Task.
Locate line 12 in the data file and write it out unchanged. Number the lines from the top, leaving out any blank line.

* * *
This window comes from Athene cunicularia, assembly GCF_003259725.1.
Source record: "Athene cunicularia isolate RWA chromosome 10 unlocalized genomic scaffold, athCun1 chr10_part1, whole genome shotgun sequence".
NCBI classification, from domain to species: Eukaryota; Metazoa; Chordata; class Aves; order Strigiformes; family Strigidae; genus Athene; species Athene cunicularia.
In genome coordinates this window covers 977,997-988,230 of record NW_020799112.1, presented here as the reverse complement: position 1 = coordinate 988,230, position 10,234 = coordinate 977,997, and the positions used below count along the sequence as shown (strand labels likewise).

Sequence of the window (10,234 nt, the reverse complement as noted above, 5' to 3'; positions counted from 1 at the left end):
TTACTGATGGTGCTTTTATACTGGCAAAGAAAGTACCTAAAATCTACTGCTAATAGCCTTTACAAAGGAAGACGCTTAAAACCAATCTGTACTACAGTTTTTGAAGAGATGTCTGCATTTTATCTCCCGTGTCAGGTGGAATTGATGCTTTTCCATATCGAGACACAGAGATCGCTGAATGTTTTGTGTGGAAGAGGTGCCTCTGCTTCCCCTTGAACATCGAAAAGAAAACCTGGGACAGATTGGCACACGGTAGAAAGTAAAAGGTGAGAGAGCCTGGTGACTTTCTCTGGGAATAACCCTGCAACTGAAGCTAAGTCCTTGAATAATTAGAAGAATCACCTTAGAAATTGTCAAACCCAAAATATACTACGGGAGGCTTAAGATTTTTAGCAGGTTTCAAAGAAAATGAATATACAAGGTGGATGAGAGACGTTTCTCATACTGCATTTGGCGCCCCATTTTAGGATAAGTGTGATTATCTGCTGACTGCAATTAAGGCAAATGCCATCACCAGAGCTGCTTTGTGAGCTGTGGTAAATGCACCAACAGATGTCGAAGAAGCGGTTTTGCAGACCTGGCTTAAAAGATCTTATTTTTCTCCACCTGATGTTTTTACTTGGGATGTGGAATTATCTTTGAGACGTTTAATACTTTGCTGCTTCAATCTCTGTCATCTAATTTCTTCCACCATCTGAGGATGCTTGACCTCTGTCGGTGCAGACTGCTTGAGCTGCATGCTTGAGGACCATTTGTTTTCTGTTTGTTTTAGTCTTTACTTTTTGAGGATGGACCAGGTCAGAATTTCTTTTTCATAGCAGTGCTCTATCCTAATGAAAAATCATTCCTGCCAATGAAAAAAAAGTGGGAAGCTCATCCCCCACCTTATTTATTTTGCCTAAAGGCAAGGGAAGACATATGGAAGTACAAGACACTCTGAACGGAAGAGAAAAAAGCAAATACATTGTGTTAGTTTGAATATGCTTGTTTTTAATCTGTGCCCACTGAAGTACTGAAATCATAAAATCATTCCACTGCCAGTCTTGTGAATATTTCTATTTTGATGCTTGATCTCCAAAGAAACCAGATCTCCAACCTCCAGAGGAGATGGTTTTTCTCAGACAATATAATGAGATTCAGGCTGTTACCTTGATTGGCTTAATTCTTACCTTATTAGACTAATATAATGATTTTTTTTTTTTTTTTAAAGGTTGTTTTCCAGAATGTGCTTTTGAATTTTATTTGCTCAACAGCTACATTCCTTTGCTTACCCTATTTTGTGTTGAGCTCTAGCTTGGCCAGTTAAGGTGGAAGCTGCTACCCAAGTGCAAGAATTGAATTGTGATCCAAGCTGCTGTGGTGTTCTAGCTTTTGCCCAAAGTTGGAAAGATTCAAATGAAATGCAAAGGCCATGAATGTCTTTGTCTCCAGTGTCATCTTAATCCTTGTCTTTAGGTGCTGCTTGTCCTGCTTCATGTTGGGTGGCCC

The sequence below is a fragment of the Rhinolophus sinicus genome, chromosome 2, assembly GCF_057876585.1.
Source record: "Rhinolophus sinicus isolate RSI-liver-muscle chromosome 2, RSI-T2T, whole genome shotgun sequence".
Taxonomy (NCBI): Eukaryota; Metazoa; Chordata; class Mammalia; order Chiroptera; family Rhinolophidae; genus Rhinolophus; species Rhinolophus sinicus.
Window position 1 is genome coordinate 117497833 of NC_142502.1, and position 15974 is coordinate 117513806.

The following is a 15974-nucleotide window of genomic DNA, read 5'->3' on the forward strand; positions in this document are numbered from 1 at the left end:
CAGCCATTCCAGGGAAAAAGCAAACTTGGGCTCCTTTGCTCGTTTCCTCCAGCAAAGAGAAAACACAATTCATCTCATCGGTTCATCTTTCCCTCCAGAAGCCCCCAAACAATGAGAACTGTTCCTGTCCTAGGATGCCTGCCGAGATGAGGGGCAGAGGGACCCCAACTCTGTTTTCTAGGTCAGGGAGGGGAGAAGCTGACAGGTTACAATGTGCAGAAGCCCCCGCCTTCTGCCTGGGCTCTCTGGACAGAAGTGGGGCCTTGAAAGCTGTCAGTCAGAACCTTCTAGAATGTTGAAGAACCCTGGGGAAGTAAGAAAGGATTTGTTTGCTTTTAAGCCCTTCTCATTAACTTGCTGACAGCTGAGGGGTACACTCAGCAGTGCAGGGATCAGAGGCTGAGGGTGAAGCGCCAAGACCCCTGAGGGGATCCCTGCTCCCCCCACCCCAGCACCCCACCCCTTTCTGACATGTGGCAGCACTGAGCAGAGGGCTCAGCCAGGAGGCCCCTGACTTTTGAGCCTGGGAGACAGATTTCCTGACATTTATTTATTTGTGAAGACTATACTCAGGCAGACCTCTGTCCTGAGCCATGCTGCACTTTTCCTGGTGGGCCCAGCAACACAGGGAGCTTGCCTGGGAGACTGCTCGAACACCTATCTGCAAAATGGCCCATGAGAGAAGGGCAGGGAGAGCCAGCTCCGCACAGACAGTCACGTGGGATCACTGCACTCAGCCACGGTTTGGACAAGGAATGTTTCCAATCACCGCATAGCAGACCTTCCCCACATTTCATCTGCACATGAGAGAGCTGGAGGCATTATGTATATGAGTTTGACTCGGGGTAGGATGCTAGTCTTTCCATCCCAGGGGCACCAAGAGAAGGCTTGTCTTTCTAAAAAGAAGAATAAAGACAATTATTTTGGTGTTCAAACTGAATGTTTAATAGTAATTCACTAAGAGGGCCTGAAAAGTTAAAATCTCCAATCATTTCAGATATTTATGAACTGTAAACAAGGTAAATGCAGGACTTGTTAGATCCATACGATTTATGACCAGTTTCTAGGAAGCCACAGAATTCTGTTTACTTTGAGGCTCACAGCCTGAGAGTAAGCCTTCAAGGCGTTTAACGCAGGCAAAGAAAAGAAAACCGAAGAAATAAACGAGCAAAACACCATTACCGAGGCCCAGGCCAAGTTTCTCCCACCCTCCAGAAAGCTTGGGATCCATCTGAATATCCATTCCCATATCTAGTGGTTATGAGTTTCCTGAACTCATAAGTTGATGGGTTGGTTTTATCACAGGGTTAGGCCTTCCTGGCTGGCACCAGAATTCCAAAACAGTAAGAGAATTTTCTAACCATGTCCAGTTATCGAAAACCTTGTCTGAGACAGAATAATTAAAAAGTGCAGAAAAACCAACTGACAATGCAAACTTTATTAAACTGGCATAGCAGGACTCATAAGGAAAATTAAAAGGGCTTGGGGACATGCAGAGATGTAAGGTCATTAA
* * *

CAGCCATTCCAGGGAAAAAGCAAACTTGGGCTCCTTTGCTCGTTTCCTCCAGCAAAGAGAAAACACAATTCATCTCATCGGTTCATCTTTCCCTCCAGAAGCCCCCAAACAATGAGAACTGTTCCTGTCCTAGGATGCCTGCCGAGATGAGGGGCAGAGGGACCCCAACTCTGTTTTCTAGGTCAGGGAGGGGAGAAGCTGACAGGTTACAATGTGCAGAAGCCCCCGCCTTCTGCCTGGGCTCTCTGGACAGAAGTGGGGCCTTGAAAGCTGTCAGTCAGAACCTTCTAGAATGTTGAAGAACCCTGGGGAAGTAAGAAAGGATTTGTTTGCTTTTAAGCCCTTCTCATTAACTTGCTGACAGCTGAGGGGTACACTCAGCAGTGCAGGGATCAGAGGCTGAGGGTGAAGCGCCAAGACCCCTGAGGGGATCCCTGCTCCCCCCACCCCAGCACCCCACCCCTTTCTGACATGTGGCAGCACTGAGCAGAGGGCTCAGCCAGGAGGCCCCTGACTTTTGAGCCTGGGAGACAGATTTCCTGACATTTATTTATTTGTGAAGACTATACTCAGGCAGACCTCTGTCCTGAGCCATGCTGCACTTTTCCTGGTGGGCCCAGCAACACAGGGAGCTTGCCTGGGAGACTGCTCGAACACCTATCTGCAAAATGGCCCATGAGAGAAGGGCAGGGAGAGCCAGCTCCGCACAGACAGTCACGTGGGATCACTGCACTCAGCCACGGTTTGGACAAGGAATGTTTCCAATCACCGCATAGCAGACCTTCCCCACATTTCATCTGCACATGAGAGAGCTGGAGGCATTATGTATATGAGTTTGACTCGGGGTAGGATGCTAGTCTTTCCATCCCAGGGGCACCAAGAGAAGGCTTGTCTTTCTAAAAAGAAGAATAAAGACAATTATTTTGGTGTTCAAACTGAATGTTTAATAGTAATTCACTAAGAGGGCCTGAAAAGTTAAAATCTCCAATCATTTCAGATATTTATGAACTGTAAACAAGGTAAATGCAGGACTTGTTAGATCCATACGATTTATGACCAGTTTCTAGGAAGCCACAGAATTCTGTTTACTTTGAGGCTCACAGCCTGAGAGTAAGCCTTCAAGGCGTTTAACGCAGGCAAAGAAAAGAAAACCGAAGAAATAAACGAGCAAAACACCATTACCGAGGCCCAGGCCAAGTTTCTCCCACCCTCCAGAAAGCTTGGGATCCATCTGAATATCCATTCCCATATCTAGTGGTTATGAGTTTCCTGAACTCATAAGTTGATGGGTTGGTTTTATCACAGGGTTAGGCCTTCCTGGCTGGCACCAGAATTCCAAAACAGTAAGAGAATTTTCTAACCATGTCCAGTTATCGAAAACCTTGTCTGAGACAGAATAATTAAAAAGTGCAGAAAAACCAACTGACAATGCAAACTTTATTAAACTGGCATAGCAGGACTCATAAGGAAAATTAAAAGGGCTTGGGGACATGCAGAGATGTAAGGTCATTAA